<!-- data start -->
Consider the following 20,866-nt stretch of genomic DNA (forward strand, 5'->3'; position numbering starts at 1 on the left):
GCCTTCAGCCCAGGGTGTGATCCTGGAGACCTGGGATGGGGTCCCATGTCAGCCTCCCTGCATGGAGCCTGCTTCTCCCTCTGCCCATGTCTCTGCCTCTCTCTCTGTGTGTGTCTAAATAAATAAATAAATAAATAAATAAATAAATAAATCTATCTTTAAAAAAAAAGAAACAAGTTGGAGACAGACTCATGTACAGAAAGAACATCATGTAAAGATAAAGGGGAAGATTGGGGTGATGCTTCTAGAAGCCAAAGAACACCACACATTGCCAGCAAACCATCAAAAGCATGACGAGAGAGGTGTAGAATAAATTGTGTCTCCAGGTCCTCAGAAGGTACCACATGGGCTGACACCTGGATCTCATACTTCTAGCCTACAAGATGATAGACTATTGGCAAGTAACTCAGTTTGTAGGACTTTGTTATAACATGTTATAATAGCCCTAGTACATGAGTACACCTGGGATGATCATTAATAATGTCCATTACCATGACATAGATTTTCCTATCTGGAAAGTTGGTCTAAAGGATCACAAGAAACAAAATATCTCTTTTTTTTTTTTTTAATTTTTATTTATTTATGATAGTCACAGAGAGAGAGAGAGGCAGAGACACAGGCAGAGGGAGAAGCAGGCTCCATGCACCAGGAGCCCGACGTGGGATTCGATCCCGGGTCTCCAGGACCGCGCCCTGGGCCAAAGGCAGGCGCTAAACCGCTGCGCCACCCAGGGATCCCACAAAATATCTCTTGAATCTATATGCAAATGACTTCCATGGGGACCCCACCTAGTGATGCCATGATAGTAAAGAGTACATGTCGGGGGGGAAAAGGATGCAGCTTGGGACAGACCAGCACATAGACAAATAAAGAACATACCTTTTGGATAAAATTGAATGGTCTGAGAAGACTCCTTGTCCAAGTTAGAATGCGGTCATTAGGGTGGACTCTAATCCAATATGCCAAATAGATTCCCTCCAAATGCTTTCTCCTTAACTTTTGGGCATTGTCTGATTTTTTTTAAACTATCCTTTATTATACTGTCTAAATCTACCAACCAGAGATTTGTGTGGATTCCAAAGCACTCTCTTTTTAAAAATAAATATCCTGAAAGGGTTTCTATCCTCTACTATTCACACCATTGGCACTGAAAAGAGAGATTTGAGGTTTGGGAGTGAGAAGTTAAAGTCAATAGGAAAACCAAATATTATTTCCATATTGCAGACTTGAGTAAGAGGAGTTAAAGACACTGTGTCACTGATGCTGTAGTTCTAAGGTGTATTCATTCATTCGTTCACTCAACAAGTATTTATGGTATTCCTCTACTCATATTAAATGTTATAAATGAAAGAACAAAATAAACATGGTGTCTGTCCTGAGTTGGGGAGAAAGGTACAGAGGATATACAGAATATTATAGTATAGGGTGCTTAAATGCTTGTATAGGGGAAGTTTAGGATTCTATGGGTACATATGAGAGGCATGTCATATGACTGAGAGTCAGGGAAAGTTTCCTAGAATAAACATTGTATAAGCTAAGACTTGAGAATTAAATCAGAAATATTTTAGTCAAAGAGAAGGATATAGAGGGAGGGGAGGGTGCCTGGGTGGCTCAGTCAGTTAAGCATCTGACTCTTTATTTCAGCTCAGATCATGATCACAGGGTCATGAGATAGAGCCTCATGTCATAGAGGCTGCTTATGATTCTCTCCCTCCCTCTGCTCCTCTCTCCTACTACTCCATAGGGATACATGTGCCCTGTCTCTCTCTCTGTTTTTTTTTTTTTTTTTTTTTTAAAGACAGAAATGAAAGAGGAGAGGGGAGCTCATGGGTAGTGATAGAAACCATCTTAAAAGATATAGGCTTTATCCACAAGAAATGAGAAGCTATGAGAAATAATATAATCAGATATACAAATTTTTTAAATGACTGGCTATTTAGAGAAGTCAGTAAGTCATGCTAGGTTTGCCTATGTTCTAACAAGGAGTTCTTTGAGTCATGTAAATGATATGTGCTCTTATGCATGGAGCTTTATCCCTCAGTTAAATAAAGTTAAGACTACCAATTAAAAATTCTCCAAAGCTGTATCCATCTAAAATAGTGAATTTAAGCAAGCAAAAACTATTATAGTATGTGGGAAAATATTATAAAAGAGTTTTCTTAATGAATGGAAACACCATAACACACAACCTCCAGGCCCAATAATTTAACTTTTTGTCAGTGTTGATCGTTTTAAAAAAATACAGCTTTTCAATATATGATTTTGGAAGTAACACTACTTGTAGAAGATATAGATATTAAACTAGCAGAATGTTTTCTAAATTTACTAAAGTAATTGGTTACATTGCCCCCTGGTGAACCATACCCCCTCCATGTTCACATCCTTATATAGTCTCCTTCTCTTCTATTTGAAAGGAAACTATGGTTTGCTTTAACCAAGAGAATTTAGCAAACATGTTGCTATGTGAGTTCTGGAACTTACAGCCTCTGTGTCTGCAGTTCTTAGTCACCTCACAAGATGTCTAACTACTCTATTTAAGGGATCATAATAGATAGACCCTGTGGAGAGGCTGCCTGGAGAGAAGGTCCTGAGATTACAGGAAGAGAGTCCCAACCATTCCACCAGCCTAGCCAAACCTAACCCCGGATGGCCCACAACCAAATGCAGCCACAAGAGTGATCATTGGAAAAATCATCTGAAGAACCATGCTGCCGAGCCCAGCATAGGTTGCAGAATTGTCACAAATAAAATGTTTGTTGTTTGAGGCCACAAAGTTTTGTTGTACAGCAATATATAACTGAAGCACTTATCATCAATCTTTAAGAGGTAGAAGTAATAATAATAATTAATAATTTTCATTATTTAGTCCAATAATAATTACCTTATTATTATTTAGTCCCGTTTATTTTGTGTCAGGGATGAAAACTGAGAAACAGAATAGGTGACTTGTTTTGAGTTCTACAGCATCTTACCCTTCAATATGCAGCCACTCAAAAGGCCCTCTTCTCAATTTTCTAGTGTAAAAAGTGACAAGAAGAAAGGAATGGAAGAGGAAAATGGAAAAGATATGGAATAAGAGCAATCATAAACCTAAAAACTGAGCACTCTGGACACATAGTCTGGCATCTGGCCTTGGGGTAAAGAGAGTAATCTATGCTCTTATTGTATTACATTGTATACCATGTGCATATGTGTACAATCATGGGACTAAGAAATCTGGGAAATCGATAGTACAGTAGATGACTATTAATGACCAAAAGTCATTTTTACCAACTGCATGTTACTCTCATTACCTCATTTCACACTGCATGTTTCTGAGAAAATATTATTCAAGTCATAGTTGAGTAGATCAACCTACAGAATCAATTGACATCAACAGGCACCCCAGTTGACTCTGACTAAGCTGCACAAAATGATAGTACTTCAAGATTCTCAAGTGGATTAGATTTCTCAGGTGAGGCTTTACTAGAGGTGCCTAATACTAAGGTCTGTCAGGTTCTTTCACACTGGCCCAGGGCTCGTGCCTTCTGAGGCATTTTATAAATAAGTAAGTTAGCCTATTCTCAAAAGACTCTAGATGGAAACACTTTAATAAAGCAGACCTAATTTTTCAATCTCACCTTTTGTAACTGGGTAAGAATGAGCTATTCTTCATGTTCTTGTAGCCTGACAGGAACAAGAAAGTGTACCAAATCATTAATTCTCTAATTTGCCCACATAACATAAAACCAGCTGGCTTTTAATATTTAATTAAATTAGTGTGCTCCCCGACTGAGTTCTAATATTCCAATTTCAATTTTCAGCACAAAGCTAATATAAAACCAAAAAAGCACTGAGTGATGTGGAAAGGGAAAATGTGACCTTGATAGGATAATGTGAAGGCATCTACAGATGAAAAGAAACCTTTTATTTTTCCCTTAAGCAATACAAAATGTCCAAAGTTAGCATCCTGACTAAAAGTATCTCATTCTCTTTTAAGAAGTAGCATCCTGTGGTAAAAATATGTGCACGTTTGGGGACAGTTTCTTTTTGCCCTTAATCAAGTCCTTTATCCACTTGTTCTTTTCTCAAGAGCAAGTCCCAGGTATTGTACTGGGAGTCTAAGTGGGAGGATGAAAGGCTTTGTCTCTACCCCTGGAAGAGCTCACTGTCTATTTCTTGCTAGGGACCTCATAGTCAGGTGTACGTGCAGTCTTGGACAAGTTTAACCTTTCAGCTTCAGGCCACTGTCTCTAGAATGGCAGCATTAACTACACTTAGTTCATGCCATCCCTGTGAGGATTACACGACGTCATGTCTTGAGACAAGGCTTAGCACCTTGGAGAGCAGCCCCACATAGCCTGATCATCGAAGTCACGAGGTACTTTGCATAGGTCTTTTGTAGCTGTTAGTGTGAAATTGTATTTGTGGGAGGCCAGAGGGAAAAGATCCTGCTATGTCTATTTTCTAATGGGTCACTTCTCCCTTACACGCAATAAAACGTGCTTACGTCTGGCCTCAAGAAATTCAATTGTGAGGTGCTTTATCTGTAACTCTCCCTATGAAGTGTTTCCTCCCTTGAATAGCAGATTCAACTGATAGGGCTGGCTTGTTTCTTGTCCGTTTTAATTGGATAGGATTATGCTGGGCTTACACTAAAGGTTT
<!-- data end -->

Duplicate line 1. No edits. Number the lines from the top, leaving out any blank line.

Consider the following 20,866-nt stretch of genomic DNA (forward strand, 5'->3'; position numbering starts at 1 on the left):